The fallout of this has been a significant amount of pressure being mounted on the teaching fraternity to try and run things as normal by adopting expansive methods of online teaching, using prescribed online apps, preparing and circulating e-resources, etc. Teachers have desperately tried to complete their syllabi through whatever means possible, despite many students struggling to cope with online learning. A lot of arbitrariness prevailed in so-called online teaching, with a majority of teachers simply distributing some notes periodically and giving out assignments. Very few could actually start online classes, and a majority of students could not be very receptive to online teaching for a variety of reasons.
Pushing aside the tangible apprehensions of teachers and students, university administrations have begun pushing through modalities for online examinations. Here it is important to note that the battle was already half lost with teachers' unions not calling for the semester to be adjourned sine die. Powerful collective bodies of the teaching fraternity, such as the Federation of Central Universities Teachers Association (FEDCUTA) and Delhi University Teachers Association (DUTA) have failed to build any momentum and conclusive consensus on the need for teachers to steer clear of online teaching in the ensuing lockdown. The teaching fraternity's acceptance of online teaching as an emergency measure has been nothing but a sliding, slippery slope, with teachers proving incapable of defending the rights of students, who now have online examinations thrust down their throats. There is now emerging realization of the fact that both incumbent and prospective batches of students will be victims of inadequate education in the e-learning mode.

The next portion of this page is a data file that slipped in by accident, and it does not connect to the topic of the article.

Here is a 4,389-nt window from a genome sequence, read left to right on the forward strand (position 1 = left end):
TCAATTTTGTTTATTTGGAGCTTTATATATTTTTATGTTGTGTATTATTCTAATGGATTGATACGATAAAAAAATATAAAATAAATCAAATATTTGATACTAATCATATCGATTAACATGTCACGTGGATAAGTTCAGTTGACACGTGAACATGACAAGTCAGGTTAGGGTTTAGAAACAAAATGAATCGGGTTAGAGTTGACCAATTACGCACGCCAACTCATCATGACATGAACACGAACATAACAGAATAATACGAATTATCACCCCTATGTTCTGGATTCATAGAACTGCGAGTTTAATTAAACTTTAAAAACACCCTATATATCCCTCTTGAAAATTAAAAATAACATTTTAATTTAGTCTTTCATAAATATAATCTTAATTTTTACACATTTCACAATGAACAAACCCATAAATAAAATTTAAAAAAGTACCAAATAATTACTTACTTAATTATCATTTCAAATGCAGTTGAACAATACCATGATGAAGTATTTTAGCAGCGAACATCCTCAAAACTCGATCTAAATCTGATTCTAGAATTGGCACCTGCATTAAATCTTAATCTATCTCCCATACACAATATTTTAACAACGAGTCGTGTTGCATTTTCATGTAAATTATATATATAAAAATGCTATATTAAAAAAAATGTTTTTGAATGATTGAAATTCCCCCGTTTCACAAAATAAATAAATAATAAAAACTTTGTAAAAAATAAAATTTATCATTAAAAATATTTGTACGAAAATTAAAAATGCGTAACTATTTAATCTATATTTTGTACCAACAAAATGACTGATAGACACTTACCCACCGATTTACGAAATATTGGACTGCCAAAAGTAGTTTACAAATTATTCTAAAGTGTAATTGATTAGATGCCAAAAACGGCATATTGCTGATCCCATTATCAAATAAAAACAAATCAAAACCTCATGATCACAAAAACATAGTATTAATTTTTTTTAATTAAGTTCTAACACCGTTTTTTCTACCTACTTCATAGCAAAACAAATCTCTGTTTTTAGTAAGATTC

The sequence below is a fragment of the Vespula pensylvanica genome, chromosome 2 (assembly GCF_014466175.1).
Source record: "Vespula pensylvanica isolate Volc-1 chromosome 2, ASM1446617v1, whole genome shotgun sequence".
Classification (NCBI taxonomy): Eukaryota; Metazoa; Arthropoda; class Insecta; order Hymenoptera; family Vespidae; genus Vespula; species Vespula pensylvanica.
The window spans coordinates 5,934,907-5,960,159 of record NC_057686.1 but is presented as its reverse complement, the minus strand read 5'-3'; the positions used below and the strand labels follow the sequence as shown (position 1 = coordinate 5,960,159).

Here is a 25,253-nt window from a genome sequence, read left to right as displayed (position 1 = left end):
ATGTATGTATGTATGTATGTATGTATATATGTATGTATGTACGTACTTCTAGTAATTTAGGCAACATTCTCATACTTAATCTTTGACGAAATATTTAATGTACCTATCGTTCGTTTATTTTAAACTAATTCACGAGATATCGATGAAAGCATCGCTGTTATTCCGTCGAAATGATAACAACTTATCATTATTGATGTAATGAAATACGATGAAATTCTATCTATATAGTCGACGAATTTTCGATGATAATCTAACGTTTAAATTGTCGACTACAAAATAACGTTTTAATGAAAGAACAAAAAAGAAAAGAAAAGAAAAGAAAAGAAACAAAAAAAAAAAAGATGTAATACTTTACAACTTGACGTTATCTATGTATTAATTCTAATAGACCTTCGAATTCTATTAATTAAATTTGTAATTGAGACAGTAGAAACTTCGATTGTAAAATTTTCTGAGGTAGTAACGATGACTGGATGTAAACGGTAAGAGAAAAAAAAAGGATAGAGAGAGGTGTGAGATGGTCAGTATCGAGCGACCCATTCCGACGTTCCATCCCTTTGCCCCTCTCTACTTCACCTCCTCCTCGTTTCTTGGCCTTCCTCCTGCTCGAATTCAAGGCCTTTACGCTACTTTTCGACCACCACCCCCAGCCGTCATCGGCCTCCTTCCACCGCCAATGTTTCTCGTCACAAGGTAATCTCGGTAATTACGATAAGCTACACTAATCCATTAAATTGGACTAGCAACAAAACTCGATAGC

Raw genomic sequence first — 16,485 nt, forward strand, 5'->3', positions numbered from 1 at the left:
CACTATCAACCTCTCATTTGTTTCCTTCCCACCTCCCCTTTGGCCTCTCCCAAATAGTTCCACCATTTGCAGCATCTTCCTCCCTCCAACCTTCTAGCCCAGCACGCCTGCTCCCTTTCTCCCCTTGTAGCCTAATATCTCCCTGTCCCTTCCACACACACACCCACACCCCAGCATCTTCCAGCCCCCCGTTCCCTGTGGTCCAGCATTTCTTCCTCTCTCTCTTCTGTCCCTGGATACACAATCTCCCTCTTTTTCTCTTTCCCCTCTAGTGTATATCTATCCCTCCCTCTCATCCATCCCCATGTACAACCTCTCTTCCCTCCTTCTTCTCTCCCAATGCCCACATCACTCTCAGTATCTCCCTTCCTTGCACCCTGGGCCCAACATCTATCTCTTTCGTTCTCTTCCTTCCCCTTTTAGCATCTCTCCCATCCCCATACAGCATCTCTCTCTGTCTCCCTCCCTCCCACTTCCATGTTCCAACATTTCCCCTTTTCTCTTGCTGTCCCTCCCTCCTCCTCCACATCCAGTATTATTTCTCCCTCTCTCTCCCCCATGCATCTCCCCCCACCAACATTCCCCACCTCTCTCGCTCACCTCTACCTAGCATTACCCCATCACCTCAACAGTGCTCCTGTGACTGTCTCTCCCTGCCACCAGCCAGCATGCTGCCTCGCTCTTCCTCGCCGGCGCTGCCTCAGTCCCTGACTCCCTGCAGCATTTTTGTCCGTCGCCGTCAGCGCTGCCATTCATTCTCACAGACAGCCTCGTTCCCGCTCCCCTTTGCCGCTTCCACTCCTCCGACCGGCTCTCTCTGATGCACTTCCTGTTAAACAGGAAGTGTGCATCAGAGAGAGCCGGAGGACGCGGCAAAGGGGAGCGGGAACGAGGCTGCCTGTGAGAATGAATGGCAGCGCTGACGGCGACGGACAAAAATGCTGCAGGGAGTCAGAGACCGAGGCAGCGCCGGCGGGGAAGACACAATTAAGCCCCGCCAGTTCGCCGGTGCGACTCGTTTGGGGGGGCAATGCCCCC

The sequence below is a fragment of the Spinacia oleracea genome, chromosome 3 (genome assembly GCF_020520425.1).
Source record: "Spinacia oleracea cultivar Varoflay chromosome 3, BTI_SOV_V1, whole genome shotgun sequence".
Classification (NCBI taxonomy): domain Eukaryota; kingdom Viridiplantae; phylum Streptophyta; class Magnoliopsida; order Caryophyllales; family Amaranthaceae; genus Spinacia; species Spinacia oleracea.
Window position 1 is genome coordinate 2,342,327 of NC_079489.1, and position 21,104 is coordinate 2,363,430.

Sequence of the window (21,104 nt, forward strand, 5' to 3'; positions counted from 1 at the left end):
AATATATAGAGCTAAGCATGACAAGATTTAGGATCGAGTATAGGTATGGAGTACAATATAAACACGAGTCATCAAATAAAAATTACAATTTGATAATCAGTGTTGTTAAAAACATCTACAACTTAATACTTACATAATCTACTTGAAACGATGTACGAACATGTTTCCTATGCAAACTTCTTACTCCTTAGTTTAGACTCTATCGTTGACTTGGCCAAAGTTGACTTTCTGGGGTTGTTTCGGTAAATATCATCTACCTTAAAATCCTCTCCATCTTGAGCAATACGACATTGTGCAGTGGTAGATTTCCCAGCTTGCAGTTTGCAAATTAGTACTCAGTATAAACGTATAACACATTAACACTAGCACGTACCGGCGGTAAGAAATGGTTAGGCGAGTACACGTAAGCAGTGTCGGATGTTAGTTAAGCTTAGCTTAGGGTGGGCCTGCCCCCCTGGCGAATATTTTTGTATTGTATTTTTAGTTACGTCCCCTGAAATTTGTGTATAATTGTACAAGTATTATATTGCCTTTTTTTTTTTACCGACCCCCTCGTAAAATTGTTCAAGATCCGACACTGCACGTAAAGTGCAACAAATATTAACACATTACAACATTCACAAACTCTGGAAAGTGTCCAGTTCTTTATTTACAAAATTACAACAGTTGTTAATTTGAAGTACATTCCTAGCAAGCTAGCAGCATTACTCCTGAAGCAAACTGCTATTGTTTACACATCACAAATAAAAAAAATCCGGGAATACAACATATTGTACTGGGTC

In the current extraordinary situation educational bureaucracies, in the name of innovation, have projected e-learning as a viable substitute for completing the syllabi in educational institutions; ignoring of course the basic ground realities. The university system comprises of an extremely varied demographic profile of students; many of whom are battling disadvantages stemming from the axes of caste, class, gender, religion, linguistic, tribal, regional identities, or physical disabilities. A sizeable number of students of central universities are out-station students, who had left for their hometowns during the mid-semester break in early March. Stuck in their native places, they are now devoid of their books, notes, etc. and are struggling to cope. A significant section of students are locked down in regions where there are internet coverage issues. These include Kashmiri students, who have no access to broadband and 4G mobile internet due to the August 2019 censorship imposed by the Government of India on Kashmir. In the region of Kashmir, only 2G internet services have been allowed since January 2020, and Kashmiri students have thus been unable to connect to online classes or download books and other material given the poor state of internet services.